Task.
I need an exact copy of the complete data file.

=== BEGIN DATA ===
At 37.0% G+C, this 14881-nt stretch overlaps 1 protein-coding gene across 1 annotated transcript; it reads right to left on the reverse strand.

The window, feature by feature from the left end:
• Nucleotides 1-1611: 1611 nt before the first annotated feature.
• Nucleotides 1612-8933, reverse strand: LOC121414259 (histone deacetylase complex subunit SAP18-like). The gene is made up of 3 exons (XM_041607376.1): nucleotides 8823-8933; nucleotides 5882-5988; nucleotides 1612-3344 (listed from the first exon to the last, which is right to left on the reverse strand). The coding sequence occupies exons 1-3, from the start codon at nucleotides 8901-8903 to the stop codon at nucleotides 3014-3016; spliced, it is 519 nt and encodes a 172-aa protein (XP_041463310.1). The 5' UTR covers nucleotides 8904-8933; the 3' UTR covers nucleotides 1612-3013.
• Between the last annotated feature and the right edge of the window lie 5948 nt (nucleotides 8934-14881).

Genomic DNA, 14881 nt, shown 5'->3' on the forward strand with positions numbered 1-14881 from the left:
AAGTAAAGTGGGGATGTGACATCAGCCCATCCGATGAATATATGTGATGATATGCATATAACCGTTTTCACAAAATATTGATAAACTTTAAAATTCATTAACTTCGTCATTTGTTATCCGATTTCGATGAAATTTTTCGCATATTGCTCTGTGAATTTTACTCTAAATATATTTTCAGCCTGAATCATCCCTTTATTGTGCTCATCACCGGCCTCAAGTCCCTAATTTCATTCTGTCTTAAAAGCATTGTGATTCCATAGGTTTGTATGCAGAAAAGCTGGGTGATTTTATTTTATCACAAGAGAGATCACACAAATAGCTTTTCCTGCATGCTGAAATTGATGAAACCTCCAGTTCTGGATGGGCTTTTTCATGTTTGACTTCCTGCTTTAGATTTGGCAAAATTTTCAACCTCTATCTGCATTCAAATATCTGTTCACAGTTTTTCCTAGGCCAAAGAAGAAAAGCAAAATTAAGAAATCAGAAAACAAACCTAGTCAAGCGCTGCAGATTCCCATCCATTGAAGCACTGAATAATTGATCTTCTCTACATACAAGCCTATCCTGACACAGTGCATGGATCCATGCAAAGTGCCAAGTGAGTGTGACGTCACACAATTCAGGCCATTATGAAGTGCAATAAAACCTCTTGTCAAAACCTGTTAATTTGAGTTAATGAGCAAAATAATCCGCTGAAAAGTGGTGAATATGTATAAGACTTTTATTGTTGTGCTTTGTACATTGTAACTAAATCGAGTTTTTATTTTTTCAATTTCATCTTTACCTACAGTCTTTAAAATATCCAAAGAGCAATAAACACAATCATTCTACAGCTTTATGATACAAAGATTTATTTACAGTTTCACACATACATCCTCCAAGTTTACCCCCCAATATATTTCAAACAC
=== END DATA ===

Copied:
At 37.0% G+C, this 14881-nt stretch overlaps 1 protein-coding gene across 1 annotated transcript; it reads right to left on the reverse strand.

The window, feature by feature from the left end:
• Nucleotides 1-1611: 1611 nt before the first annotated feature.
• Nucleotides 1612-8933, reverse strand: LOC121414259 (histone deacetylase complex subunit SAP18-like). The gene is made up of 3 exons (XM_041607376.1): nucleotides 8823-8933; nucleotides 5882-5988; nucleotides 1612-3344 (listed from the first exon to the last, which is right to left on the reverse strand). The coding sequence occupies exons 1-3, from the start codon at nucleotides 8901-8903 to the stop codon at nucleotides 3014-3016; spliced, it is 519 nt and encodes a 172-aa protein (XP_041463310.1). The 5' UTR covers nucleotides 8904-8933; the 3' UTR covers nucleotides 1612-3013.
• Between the last annotated feature and the right edge of the window lie 5948 nt (nucleotides 8934-14881).

Genomic DNA, 14881 nt, shown 5'->3' on the forward strand with positions numbered 1-14881 from the left:
AAGTAAAGTGGGGATGTGACATCAGCCCATCCGATGAATATATGTGATGATATGCATATAACCGTTTTCACAAAATATTGATAAACTTTAAAATTCATTAACTTCGTCATTTGTTATCCGATTTCGATGAAATTTTTCGCATATTGCTCTGTGAATTTTACTCTAAATATATTTTCAGCCTGAATCATCCCTTTATTGTGCTCATCACCGGCCTCAAGTCCCTAATTTCATTCTGTCTTAAAAGCATTGTGATTCCATAGGTTTGTATGCAGAAAAGCTGGGTGATTTTATTTTATCACAAGAGAGATCACACAAATAGCTTTTCCTGCATGCTGAAATTGATGAAACCTCCAGTTCTGGATGGGCTTTTTCATGTTTGACTTCCTGCTTTAGATTTGGCAAAATTTTCAACCTCTATCTGCATTCAAATATCTGTTCACAGTTTTTCCTAGGCCAAAGAAGAAAAGCAAAATTAAGAAATCAGAAAACAAACCTAGTCAAGCGCTGCAGATTCCCATCCATTGAAGCACTGAATAATTGATCTTCTCTACATACAAGCCTATCCTGACACAGTGCATGGATCCATGCAAAGTGCCAAGTGAGTGTGACGTCACACAATTCAGGCCATTATGAAGTGCAATAAAACCTCTTGTCAAAACCTGTTAATTTGAGTTAATGAGCAAAATAATCCGCTGAAAAGTGGTGAATATGTATAAGACTTTTATTGTTGTGCTTTGTACATTGTAACTAAATCGAGTTTTTATTTTTTCAATTTCATCTTTACCTACAGTCTTTAAAATATCCAAAGAGCAATAAACACAATCATTCTACAGCTTTATGATACAAAGATTTATTTACAGTTTCACACATACATCCTCCAAGTTTACCCCCCAATATATTTCAAACAC